$ nodeset -f b2 b1 b0 b c a0 a

Slicing is performed through the following command-line option:

nodeset command option Operation
-I RANGESET, --slice=RANGESET slicing: get sliced off result, selecting elements from provided rangeset's indexes

Some slicing examples are shown below:

$ nodeset -f -I 0 node[4-8]

$ nodeset -f --slice=0 bnode[0-9] anode[0-9]

$ nodeset -f --slice=1,4,7,9,15 bnode[0-9] anode[0-9]

$ nodeset -f --slice=0-18/2 bnode[0-9] anode[0-9]

Splitting into n subsets

Splitting a node set into several parts is often useful to get separate groups of nodes, for instance when you want to check MPI comm between nodes, etc. Based on NodeSet.split() method, the nodeset command provides the following additional command-line option (since v1.4):

nodeset command option Operation
--split=MAXSPLIT splitting: split result into a number of subsets

MAXSPLIT is an integer specifying the number of separate groups of nodes to compute. Input's node set is divided into smaller groups, whenever possible with the same size (only the last ones may be smaller due to rounding). Obviously, if MAXSPLIT is higher than or equal to the number N of elements in the set, then the set is split to N single sets.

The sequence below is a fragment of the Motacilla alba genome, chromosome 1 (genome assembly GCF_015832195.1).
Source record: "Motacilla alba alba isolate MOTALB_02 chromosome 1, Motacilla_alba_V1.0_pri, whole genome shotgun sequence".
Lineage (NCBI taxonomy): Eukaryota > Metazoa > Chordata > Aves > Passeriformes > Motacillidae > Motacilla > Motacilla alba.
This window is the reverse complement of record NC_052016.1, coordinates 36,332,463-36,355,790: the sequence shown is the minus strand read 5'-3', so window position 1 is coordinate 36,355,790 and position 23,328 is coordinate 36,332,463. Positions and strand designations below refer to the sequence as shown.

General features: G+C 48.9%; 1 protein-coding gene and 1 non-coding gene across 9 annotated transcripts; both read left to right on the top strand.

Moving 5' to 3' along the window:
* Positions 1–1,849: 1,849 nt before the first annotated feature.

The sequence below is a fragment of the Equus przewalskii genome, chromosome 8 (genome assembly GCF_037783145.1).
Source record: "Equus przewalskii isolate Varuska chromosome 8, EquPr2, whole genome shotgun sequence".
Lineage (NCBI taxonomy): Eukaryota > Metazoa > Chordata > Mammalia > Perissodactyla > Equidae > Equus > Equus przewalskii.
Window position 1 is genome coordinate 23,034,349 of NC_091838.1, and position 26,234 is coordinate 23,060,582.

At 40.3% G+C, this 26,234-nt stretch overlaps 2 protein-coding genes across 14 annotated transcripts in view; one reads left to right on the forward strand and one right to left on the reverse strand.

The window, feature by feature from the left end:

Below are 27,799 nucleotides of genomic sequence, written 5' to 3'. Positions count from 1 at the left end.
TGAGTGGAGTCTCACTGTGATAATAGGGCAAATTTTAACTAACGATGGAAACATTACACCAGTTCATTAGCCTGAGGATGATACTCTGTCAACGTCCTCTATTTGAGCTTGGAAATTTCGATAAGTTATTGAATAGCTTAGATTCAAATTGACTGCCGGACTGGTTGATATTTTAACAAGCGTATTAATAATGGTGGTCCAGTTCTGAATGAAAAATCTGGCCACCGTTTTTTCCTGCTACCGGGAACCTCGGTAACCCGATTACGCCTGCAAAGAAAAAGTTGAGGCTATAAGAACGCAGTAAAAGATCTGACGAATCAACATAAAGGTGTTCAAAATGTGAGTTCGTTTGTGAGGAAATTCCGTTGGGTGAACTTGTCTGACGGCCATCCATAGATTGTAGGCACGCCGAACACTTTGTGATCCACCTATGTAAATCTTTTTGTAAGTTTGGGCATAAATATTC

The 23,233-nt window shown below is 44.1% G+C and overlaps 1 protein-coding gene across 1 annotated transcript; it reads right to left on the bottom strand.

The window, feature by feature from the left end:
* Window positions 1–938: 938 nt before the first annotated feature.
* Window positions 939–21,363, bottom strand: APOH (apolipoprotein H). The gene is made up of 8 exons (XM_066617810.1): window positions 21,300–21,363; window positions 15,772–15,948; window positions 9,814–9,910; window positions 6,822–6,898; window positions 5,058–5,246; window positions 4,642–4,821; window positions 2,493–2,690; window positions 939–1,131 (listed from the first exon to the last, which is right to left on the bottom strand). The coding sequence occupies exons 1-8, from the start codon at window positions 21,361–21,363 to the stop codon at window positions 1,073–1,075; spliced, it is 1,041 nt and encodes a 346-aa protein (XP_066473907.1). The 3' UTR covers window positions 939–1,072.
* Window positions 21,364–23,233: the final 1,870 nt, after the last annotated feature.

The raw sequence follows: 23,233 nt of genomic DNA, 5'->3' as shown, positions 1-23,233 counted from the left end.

Some node set splitting examples:

$ nodeset -f --split=4 node[0-7]

$ nodeset -f --split=4 node[0-6]

$ nodeset -f --split=10000 node[0-4]

$ nodeset -f --autostep=3 --split=2 node[0-38/2]

Splitting off non-contiguous subsets

It can be useful to split a node set into several contiguous subsets (with same pattern name and contiguous range indexes, eg. node[1-100] or dc[1-4]node[1-100]). The --contiguous option allows you to do that. It is based on NodeSet.contiguous() method, and should be specified with standard commands (fold, expand, count, regroup). The following example shows how to split off non-contiguous subsets of a specified node set, and to display each resulting contiguous node set in a folded manner to separated lines:

$ nodeset -f --contiguous node[1-100,200-300,500]

Similarly, the following example shows how to display each resulting contiguous node set in an expanded manner to separate lines:

$ nodeset -e --contiguous node[1-9,11-19]
node1 node2 node3 node4 node5 node6 node7 node8 node9
node11 node12 node13 node14 node15 node16 node17 node18 node19

Choosing fold axis (nD)